So you’re ready to grab hold of your finances and control your future. How do you get started? Most people will tell you to stick to a budget, but that’s easier said than done. A high-quality personal budget requires thought and effort to effectively improve your financial health.
To avoid creating an ineffective budget or a plan that’s geared toward a “set it and forget it” mindset, consider the following:
1. The Basics
When you sit down to draft out your personal budget, begin with the basics. These can be broken down into three categories. Each of these sections will be important for you to focus on:
To draw out an accurate budget, you need to know how much money you’re bringing in. If you get paid by the hour, you can do some simple calculations to provide a monthly estimate. You can also look at your past tax records, which state your income for the year. Speaking of taxes, don’t forget to take them into account when calculating how much you have available to spend each month.
The next step is to calculate your expenses. Start with the non-negotiables, such as your rent (or mortgage) and insurance. Next move on to expenses that are essential but variable, like groceries and utilities. Discretionary expenses such as clothing purchases, dining out, and monthly subscriptions also deserve a place on your budget. Adding them all up will help you see whether you’re living within your means. If not, it will show you how much you need to adjust in order to do so.
Consider how you pay for things as well. Are you using a credit card and racking up debt? It’s likely that a debit card could help you manage your spending more effectively.
Having a healthy savings account balance will really help you in a pinch, whether it’s to cover unexpected medical bills or fix a busted pipe. Preparing for retirement is another concern, so plan to add a set amount for savings to your budget. This will help ensure that you don’t spend everything you earn.
A smart way to save is by automating your savings. This funnels a specified amount into your savings account every month so you don’t end up spending it.
One way to break your overall budget down is by following the 50/30/20 rule. This practice tells you to set aside 50% of your income for needs, 30% for wants, and 20% for savings and debt repayments. It’s a simple formula that’s a great place to start for those who are new to budgetering.
2. Your Desires
Let’s talk about that 30% for a minute. Your budget doesn’t have to be a killjoy. You should most certainly enjoy the finer things in life such as pursuing hobbies, traveling, and indulging in the occasional luxury. A budgeting habit is what will keep you in line so you don’t overspend on these non-essentials.
You might have included a few of your desires in your expense list already. It’s fun to go to the movies with friends or pick up a bottle of wine on your way home from work. Including these in your budget simply makes sure you never overdo it.
Label these desires under discretionary spending. Your fixed expenses should always take precedence. Don’t miss a rent payment because you opted to go to a concert instead.
3. Possible Changes
General Dwight D. Eisenhower famously said, “Plans are nothing. Planning is everything.” The same holds true for budgeting.
Rarely will your first budget last for a long time. Don’t get so hung up on your established budget that you’re not willing to make changes when they are needed. In fact, you should review your budget often so you can make changes to it periodically.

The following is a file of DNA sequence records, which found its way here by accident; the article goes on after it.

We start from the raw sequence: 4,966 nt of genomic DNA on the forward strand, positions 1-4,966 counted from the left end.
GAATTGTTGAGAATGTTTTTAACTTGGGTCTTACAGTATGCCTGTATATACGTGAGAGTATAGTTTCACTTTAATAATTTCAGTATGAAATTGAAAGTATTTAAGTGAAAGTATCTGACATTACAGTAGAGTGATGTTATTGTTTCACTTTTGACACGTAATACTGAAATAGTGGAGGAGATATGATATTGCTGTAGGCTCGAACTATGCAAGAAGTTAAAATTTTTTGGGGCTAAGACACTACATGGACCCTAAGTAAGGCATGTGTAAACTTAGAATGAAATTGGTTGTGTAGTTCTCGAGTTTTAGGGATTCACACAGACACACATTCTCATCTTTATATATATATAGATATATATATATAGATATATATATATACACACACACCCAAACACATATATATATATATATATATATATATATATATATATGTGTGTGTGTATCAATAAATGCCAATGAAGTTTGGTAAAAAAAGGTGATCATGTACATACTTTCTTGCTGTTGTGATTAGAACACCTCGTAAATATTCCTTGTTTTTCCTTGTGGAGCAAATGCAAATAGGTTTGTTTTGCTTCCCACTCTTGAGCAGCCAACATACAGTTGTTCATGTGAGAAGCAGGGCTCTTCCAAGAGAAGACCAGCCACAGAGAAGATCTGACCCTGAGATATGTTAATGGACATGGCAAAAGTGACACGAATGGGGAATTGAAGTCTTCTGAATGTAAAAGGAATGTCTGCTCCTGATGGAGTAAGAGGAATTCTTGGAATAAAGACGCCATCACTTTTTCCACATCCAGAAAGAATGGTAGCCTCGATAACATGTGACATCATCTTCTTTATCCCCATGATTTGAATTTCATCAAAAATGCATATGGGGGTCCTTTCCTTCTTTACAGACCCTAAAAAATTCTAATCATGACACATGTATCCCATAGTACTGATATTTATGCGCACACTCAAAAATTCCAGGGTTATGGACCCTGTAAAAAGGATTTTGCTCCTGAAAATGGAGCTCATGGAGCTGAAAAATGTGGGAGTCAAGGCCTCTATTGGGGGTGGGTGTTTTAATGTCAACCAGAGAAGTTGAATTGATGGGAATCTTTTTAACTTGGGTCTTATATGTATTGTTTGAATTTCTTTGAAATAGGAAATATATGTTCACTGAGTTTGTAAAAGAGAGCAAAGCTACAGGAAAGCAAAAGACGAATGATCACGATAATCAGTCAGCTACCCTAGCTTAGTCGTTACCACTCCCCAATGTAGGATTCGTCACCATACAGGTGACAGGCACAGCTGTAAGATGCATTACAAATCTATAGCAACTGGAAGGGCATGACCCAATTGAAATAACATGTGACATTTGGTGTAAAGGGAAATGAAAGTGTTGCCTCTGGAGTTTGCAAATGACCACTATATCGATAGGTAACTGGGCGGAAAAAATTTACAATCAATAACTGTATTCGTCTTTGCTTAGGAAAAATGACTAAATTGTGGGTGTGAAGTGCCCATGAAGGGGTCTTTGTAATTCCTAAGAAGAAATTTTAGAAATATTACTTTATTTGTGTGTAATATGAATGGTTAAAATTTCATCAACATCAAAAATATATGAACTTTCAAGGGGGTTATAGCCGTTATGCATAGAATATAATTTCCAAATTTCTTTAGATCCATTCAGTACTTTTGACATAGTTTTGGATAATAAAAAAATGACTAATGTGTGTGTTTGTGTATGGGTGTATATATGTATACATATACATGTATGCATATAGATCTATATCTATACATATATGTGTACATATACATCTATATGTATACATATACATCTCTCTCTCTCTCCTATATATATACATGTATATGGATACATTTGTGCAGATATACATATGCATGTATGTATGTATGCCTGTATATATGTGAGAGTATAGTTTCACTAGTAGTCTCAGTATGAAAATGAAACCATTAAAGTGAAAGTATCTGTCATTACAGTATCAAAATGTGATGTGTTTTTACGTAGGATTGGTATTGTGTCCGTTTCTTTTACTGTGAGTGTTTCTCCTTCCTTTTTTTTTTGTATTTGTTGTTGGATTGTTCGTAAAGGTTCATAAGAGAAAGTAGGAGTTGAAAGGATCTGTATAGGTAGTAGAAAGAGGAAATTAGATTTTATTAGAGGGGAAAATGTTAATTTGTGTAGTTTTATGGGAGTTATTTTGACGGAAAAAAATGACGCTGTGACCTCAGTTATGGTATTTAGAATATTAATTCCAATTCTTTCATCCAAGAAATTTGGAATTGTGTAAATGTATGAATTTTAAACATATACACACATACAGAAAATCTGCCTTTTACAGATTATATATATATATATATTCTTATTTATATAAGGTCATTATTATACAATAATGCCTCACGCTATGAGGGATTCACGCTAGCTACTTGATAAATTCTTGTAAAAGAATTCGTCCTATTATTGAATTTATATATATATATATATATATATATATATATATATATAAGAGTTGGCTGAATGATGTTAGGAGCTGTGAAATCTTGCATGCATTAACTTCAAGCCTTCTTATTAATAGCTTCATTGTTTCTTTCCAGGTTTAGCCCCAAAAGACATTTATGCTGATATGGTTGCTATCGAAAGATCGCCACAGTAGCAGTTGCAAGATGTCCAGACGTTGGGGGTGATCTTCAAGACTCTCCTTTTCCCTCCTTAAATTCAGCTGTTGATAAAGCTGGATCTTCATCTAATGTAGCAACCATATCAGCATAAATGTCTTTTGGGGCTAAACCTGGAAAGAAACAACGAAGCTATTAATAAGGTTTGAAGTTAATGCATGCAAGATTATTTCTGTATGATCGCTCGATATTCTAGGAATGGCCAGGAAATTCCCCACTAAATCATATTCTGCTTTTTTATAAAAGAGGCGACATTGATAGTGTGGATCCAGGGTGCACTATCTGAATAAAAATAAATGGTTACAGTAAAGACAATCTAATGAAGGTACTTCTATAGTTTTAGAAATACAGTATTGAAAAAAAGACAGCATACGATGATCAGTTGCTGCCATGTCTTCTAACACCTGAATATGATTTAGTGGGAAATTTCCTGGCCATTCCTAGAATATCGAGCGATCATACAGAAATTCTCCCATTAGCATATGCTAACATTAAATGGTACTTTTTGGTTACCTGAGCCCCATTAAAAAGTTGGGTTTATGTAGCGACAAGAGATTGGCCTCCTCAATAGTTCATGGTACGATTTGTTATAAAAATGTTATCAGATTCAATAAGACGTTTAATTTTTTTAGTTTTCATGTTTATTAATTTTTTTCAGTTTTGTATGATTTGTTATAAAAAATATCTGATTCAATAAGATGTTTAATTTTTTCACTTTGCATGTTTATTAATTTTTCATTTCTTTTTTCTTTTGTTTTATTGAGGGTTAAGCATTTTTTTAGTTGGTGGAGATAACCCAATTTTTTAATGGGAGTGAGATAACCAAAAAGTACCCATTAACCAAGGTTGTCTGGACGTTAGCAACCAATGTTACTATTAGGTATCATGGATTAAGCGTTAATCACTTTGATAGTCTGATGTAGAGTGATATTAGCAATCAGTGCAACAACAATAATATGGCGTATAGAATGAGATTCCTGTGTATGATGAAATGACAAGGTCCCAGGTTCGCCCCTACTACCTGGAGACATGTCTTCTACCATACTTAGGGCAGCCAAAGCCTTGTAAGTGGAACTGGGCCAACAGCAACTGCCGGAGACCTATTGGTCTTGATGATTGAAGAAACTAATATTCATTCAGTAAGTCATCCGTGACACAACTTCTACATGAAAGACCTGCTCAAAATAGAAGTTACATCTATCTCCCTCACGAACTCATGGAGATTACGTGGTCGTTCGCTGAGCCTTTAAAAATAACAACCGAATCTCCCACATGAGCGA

For example, you might get a raise at work in the coming weeks. How are you going to distribute that extra income? Up your savings? Rent a better apartment? Eat more fast food? Adjusting your budget as soon as possible will help ensure that you put your extra funds to good use.
You should plan for the inverse effect as well. Medical bills or home repairs will need to make a brief appearance in your budget until they can be paid off. You might have to sacrifice some of your budgeted luxury items or make a concerted effort to find savings elsewhere.
4. Financial Goals
What are your long-term financial goals? What you hope to accomplish with your money in the future will dictate exactly how you construct your budget.
Let’s say you want to save up money to make a down payment on a house. In order to meet this goal, the savings portion of your budget will need to be higher than it would be otherwise. In accordance with that change, your spending columns will need to be adjusted to enable additional savings.
Another goal many Americans have is to rid themselves of debt. How can your budget help you accomplish this? A tight personal budget for a few months can gather up enough money to pay off credit card balances. Smaller adjustments will help you more effectively chip away at your mortgage or car loans, or even pay them off faster than you thought possible.
5. Budgeting Tools
How you manage your budget can be quite the difference-maker. While keeping a physical notebook works for some, there are many tools at your disposal to take your budgeting to the next level.
For starters, your bank and credit card companies likely have their own mobile apps. Download these to your devices so you can monitor your money in real time. You can enter your transactions in a spreadsheet to get a better look at how your budget is doing.
If spreadsheets aren’t your forte, look at some of the other financial apps available to download. Budget trackers and other financial advisory apps can work together to help you use your money the right way.
Get your budget up and running and stick to it closely (until you need to make adjustments, that is). Your financial health will be much improved by having it at your side. You’ll notice the difference as you’re able to slowly build up savings and equity by using a budget to direct your finances.